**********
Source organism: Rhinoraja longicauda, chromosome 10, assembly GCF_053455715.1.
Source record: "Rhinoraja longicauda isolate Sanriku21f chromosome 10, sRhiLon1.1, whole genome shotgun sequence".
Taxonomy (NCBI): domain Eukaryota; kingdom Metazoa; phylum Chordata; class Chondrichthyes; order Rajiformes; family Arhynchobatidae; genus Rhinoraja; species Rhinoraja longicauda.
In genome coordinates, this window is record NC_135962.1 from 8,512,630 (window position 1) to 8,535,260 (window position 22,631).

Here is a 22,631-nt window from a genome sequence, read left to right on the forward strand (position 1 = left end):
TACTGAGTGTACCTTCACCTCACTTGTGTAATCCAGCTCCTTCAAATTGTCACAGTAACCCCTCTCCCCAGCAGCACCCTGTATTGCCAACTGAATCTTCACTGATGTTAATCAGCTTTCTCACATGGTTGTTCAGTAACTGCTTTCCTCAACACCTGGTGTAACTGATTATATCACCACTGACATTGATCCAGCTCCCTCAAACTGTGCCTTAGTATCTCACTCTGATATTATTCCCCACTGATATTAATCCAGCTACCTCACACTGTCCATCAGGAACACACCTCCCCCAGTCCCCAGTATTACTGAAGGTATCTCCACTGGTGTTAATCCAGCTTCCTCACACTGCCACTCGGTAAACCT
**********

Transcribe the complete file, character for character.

Source organism: Rhinoraja longicauda, chromosome 10, assembly GCF_053455715.1.
Source record: "Rhinoraja longicauda isolate Sanriku21f chromosome 10, sRhiLon1.1, whole genome shotgun sequence".
Taxonomy (NCBI): domain Eukaryota; kingdom Metazoa; phylum Chordata; class Chondrichthyes; order Rajiformes; family Arhynchobatidae; genus Rhinoraja; species Rhinoraja longicauda.
In genome coordinates, this window is record NC_135962.1 from 8,512,630 (window position 1) to 8,535,260 (window position 22,631).

Here is a 22,631-nt window from a genome sequence, read left to right on the forward strand (position 1 = left end):
TACTGAGTGTACCTTCACCTCACTTGTGTAATCCAGCTCCTTCAAATTGTCACAGTAACCCCTCTCCCCAGCAGCACCCTGTATTGCCAACTGAATCTTCACTGATGTTAATCAGCTTTCTCACATGGTTGTTCAGTAACTGCTTTCCTCAACACCTGGTGTAACTGATTATATCACCACTGACATTGATCCAGCTCCCTCAAACTGTGCCTTAGTATCTCACTCTGATATTATTCCCCACTGATATTAATCCAGCTACCTCACACTGTCCATCAGGAACACACCTCCCCCAGTCCCCAGTATTACTGAAGGTATCTCCACTGGTGTTAATCCAGCTTCCTCACACTGCCACTCGGTAAACCT